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Originally posted by Phage
reply to post by QuantriQueptidez
I choose not to redefine an established term in order to create the impression that two different things are the same thing.
The modern field and term were first formulated by Sir Francis Galton in 1883, drawing on the recent work of his half-cousin Charles Darwin. He wrote down many of his observations and conclusions in a book, Inquiries into Human Faculty and Its Development.
The origins of the concept began with certain interpretations of Mendelian inheritance, and the theories of August Weismann.
The word eugenics derives from the Greek word eu (good or well) and the suffix -genēs (born), and was coined by Sir Francis Galton in 1883 to replace the word stirpiculture (also see: Oneida stirpiculture) which he had used previously but which had come to be mocked by people of culture due to its perceived sexual overtones. Galton defined eugenics as "the study of all agencies under human control which can improve or impair the racial quality of future generations". Eugenics has, from the very beginning, meant many different things to many different people. Historically, the term has referred to everything from prenatal care for mothers to forced sterilization and euthanasia. To population geneticists the term has included the avoidance of inbreeding without necessarily altering allele frequencies; for example, J. B. S. Haldane wrote that "the motor bus, by breaking up inbred village communities, was a powerful eugenic agent". Much debate has taken place in the past, as it does today, as to what exactly counts as eugenics. Some types of eugenics deal only with perceived beneficial and/or detrimental genetic traits. These are sometimes called "pseudo-eugenics" by proponents of strict eugenics
Sounds like it conforms to the IEC definition to me.
Originally posted by Phage
The basis of eugenics is that some humans are more suitable to exist than others, based solely on their genetic heritage. Whether or not it was "thought" to be beneficial is not really relevant. What is relevant is what it implies and the attitude toward humans that it represents. The idea is that some are more human than others and that there are those who have the right to decide which are which.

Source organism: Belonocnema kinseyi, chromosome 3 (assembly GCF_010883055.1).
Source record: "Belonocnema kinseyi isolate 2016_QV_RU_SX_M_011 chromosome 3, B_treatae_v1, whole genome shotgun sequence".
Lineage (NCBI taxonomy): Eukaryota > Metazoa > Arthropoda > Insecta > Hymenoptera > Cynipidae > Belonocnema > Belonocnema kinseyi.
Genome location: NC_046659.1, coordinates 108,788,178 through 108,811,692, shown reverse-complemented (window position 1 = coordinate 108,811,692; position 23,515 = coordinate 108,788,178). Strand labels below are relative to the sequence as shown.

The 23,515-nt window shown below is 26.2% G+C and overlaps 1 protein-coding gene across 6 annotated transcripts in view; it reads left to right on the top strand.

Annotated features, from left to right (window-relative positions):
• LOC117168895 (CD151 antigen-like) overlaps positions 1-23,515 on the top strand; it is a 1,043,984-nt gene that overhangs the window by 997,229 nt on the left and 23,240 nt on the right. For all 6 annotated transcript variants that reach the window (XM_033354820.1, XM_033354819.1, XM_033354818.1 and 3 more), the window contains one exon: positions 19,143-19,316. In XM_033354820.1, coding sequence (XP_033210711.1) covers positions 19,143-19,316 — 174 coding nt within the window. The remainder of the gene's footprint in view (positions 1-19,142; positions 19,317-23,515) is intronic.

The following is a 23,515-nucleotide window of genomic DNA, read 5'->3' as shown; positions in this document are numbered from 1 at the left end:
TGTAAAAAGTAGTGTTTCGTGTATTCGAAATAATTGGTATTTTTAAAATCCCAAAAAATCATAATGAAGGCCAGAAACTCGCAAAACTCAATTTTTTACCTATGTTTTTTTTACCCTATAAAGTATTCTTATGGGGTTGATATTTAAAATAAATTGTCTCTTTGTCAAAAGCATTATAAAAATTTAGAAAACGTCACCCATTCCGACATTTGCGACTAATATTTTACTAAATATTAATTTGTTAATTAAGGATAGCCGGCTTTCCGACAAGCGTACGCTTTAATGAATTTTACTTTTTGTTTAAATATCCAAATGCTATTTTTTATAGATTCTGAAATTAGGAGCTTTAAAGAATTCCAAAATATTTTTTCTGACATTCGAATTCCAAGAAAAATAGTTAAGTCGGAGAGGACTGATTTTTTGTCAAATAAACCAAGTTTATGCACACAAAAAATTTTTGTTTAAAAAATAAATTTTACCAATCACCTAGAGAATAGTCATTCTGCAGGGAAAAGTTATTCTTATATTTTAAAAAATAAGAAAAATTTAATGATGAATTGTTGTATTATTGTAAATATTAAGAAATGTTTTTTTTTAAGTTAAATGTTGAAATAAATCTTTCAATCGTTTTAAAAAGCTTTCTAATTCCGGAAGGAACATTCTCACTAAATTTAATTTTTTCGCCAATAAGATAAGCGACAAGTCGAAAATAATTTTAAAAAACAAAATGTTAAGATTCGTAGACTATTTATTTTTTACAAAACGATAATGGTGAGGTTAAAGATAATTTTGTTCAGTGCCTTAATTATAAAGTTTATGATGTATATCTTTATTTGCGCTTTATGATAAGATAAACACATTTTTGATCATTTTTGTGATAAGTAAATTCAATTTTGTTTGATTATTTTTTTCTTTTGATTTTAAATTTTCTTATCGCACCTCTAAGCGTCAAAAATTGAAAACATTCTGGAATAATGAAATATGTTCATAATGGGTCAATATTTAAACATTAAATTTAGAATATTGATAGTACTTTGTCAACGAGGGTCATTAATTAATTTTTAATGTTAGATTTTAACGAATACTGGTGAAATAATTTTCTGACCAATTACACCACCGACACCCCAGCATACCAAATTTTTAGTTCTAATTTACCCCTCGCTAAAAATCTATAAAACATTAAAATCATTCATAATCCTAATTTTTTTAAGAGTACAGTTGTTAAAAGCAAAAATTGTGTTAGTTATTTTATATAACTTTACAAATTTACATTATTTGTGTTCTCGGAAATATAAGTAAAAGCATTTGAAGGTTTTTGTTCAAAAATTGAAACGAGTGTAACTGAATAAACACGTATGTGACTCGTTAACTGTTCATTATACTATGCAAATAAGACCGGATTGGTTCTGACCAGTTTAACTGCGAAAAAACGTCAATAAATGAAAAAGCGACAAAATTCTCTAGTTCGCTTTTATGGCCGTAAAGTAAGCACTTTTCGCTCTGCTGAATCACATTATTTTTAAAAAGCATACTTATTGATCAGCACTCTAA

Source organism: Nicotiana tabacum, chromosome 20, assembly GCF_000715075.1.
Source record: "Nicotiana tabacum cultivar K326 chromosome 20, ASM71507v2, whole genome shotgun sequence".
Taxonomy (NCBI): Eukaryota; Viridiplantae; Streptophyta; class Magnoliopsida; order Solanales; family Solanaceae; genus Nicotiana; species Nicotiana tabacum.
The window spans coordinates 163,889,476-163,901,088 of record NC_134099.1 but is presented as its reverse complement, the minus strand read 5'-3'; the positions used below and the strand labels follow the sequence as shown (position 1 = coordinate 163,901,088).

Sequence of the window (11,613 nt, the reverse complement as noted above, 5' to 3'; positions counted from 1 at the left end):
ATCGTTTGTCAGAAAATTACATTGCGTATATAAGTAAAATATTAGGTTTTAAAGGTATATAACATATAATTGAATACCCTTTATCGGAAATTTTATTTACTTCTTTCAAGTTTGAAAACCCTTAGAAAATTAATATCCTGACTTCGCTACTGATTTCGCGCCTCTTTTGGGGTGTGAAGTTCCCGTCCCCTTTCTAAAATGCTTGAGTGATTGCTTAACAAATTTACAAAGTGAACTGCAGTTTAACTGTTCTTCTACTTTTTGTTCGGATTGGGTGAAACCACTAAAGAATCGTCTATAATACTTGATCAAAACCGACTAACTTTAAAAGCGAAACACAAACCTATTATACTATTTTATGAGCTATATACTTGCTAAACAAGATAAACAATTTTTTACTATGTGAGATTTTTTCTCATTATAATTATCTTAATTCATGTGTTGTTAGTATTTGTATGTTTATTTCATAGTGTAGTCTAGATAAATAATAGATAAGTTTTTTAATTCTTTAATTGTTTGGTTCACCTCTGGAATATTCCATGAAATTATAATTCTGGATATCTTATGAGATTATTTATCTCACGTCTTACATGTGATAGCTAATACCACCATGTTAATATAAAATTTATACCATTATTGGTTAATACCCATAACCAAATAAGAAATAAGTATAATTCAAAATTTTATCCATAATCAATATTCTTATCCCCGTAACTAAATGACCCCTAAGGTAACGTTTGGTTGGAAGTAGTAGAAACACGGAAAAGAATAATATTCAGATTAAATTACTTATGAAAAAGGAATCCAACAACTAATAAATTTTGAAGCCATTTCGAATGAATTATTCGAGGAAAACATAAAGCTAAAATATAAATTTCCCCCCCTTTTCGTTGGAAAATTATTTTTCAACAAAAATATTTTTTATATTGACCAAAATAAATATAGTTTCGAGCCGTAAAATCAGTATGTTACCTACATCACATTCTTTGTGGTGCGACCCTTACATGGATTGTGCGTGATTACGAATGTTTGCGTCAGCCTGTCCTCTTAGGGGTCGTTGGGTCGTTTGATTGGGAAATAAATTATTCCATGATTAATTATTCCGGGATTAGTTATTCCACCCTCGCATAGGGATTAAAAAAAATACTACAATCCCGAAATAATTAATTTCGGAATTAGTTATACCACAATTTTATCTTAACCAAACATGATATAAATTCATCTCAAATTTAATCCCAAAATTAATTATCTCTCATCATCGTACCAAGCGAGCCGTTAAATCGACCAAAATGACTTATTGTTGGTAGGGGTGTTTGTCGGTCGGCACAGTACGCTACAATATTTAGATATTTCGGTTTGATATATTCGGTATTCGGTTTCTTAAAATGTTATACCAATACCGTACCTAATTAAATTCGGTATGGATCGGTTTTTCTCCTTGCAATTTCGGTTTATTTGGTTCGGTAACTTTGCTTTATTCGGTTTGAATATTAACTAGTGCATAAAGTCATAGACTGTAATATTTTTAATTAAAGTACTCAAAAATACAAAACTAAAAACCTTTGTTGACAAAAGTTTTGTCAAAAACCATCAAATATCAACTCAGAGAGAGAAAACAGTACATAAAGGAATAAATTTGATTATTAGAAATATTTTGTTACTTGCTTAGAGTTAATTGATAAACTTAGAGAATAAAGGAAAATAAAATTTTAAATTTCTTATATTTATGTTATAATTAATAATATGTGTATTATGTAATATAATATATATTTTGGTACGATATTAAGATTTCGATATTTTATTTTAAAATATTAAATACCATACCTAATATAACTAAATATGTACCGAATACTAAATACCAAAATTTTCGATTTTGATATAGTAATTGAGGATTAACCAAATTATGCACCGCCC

As far as "mainstream" goes; yes, a lot of people advocated it. Many, very many, did not. Including Thomas Edison among them.
Apart from his senses and vivid visualization, Tesla’s body, habits, will power, and social interactions all exhibited anomalies that merit mention and reflection. Although he suffered a mental breakdown at 25, and was prone to nervous exhaustion after long periods without rest, his body exhibited remarkable features. Tesla had a superhuman appetite for work. He was “able to work thirty-eight years almost without a day’s interruption, and [could] find himself still strong and fresh in body and mind” . He also had enormous will power that could not only sustain a punishing schedule but could also permanently banish undesirable habits that he had formed, once he was so convinced. Some of his more notable traits are enumerated below:
During his first year at the Polytechnic at Graz, he “regularly started [his] work at three o’clock in the morning and continued until eleven at night, no Sundays or holidays excepted” .
Tesla excelled at languages and knew English, French, German, Italian and the Slavic dialects [3, p 14].
He had a prodigious memory and could store entire logarithmic tables in his mind [3, p 14].
He was left-handed but later became ambidextrous .
He was not good at drawing .
At the age of fifty-nine, when he slipped on icy ground, he righted himself like a cat while in the air and landed on his feet .
At sixty-three his body shape and weight had remained unchanged for thirty-five years .
He was attracted to gambling but gave it up when admonished by his parents. He not only “conquered [his] passion then and there …[but also] …tore it from [his] heart so as not to leave even a trace of desire” .
He took up smoking, but on realizing that it would ruin his health, he gave it up permanently .
When Tesla discovered that the innocent cup of coffee he consumed every morning could precipitate heart trouble, he discontinued it by strenuous will .
He saw his conquest of bad habits in a different light from most people. He said:
In this way I checked and bridled other habits and passions and have not only preserved my life but derived an immense amount of satisfaction from what most men would consider privation and sacrifice. 
One interesting question that arises is whether Tesla’s extraordinary visualization was in any way related to his tremendous will power.
Tesla did demonstrate that frequencies could tear a structure apart, with very little energy.
Dr. Nikola Tesla
So Phage the Unclear bomb and Unclear Energy was for the benefit of all mankind?
The live audio gets ahead of the live video, which proves Einstein's writings should be moved to the Fictional Science genre.